Keyboard Wizard Jeff Lorber & Guitar Great Mike Stern Collaborate On “Eleven” (ALBUM REVIEW)

The presence of keyboardist Jeff Lorber, makes many, including this writer, a bit wary of a smooth jazz offering. Even after the first couple of tracks that wariness remains but soon dissolves away due to the edgy playing of mostly guitarist Mike Stern who sets a fiery direction that Lorber follows and, at times, flourishes. The collaboration between these two talented instrumentalists was a long time in coming. The two have known each other from afar since the ‘80s when Jeff Lorber Fusion would open for Miles Davis when Stern was Miles’ guitarist. Lorber, of course, staked out a career, even though he’s a bit reluctant himself to use the term, in radio-friendly smooth jazz where he won Grammys in 2017 and 2018. Stern went on to play with Jaco Pastorium, Joe Henderson, Michael Brecker, The Brecker Brothers, Vital Information, and Steps Ahead while also leading his own bands through 18 albums. Credit bassist- producer Jimmy Haslip for bringing the two together from opposite sides of the country and not quite opposite styles. There are ten tracks on this album, entitled Eleven.

The title is a joking reference to This Is Spinal Tap’s Nigel Tufnel, who  demonstrates in the 1984 movie how his amplifier has a knob that goes to eleven …for when you need that extra push over the cliff.” Commenting on the collaboration, Lorber indicates it moved him away from “what some people call ‘smooth jazz,’ which is a moniker that I don’t really love.” He recognizes Stern as having terrific jazz phrasing and feeling while knowing a thing or two about blues and rock too. Stern, for his part, added that Lorber has a strong rhythmic groove and comps and plays beautifully on acoustic piano, Fender Rhodes and organ. He likens Lorber’s style more toward Philly soul than smooth jazz. So, enough for now on smooth jazz. Let’s get to the music which features plenty of soloing and harmonics.

First, most songs are rendered in a quartet with Haslip (charter member of Yellow Jackets0 on bass and three different drummers: Gary Novak (five tracks), Dave Weckl (four tracks) and Vinnie Colaiuta (two tracks). Both Colaiuta and Novak appear on the opening “Righteous.”  Dave Mann adds horn arrangements to six tracks with Rob Franceschini adding additional saxophones to “Ha Ha Hotel.” There are a couple of vocal spots too. 

”Righteous” is a Lorber composition, flowing in radio-friendly style (hint; the two words we are not supposed to mention) in modal form, melodic and rhythmic. Stern enters with his warm sound at the 2I/2 minute mark with Novak and Colaiuta driving the beat. Stern’s prominent guitar carries his tune “Nu Som,” written for Will Lee’s wife, Sandrine Lee who is known by artist name for her photography. Stern’s wife, Leni, plays an African N’goni on the track. “Jones Street,” which showcases Stern’s blues and jazz side. This is a more up-tempo version for the tune that Stern recorded on his 1997 Give and Take. It has the spark of a live recording and will likely be a lengthy jam when performed in concert. Lorber shows his organ chops and Weckl is ever steady on the traps.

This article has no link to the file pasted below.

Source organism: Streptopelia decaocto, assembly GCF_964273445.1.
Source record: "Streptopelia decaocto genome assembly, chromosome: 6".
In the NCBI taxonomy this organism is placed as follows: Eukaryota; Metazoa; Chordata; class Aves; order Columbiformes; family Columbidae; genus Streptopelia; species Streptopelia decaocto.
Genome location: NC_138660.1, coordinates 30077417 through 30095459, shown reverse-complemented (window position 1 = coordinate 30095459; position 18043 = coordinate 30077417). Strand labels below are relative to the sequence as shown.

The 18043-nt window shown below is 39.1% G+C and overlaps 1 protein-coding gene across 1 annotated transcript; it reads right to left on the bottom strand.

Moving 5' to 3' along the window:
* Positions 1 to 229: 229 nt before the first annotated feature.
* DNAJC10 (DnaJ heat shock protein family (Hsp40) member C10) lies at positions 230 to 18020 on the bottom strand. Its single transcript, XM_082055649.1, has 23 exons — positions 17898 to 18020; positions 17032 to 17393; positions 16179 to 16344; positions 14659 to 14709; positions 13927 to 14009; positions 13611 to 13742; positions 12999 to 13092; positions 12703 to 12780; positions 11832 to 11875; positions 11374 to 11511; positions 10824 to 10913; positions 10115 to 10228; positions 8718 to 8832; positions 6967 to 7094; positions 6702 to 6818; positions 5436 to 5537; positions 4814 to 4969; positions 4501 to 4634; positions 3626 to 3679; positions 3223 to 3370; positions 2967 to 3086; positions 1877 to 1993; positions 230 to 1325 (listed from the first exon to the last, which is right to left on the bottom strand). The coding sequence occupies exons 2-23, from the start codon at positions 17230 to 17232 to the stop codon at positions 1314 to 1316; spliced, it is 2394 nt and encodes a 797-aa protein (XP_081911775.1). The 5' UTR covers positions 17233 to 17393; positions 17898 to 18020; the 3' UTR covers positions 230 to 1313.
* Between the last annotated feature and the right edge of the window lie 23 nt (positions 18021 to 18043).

”Motor City” is a funky Lorber piece that’s 15 years old. Here he handles the bass and guitar in addition to keyboards. He takes an acoustic piano solo and spices the mix with old Yamaha DX7 synthesizer sounds which he used when he first recorded it. Stern’s solo soars toward the end of the piece. The swaggering “Big Town” is a co-write between Lorber and Haslip, where the latter curiously lays out, relinquishing bass duties again to Lorber. “Slow Change” by Stern has a heavy blues rock flavor. It’s dark and ominous-sounding, .much of his playing improvised, it first appeared on his 2001 Voices with vocals from Elisabeth Kontomanou. Stern’s guitar absolutely wails, gives way to  Lorber’s Fender Rhodes and explosive organ, until Stern rejoins in the album’s longest track at almost nine minutes.

”Tell Me,” another Stern piece is a ballad played in trio format with Novak on drums. It first appeared on Stern’s 1996 Between the Lines with a sax carrying the melody that Stern handles here. Apparently, he asked Lorber to play in a Bruce Hornsby style which you’ll hear in support of Stern’s gorgeously toned guitar. “Ha Ha Hotel” originally dates to Stern’s  1994 Is What It Is and is a funky, bluesy piece with Lorber on organ and augmented by Bob Franceshini’s octave effect on his saxophone. The rhythm section of Haslip and Weckl do a fine job handling the start-stop changes, especially at the outset of the piece before Stern goes into orbit.

The driving Lorber-Haslip “Rhumba Pagan,” fueled by Colaiuta’s drumming,  is pure combustion and features a choir of wordless vocals from Stern, Haslip and Chelsea Maull. The intricate 6/8 “Runner” from Lorber closes the album as he solos on a few different keyboards and Stern again fires up. The joy in playing together is palpable. At times, this album absolutely cooks. Did anyone ever say that about smooth jazz?

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3 Responses

  1. Mike stern and Jeff lorber are two of my favorite musicians. I was hoping for original compositions on this recording but they performed songs we have already heard. Prototype from Jeff lorber was a masterpiece. Mike sterns trip recording was a masterpiece. I was a little disapointed from the absence of more new songs. This current cd is great but next time focus more on new original compositions. May your music careers stay strong. We need your music. Thanks. Irving Keyes.

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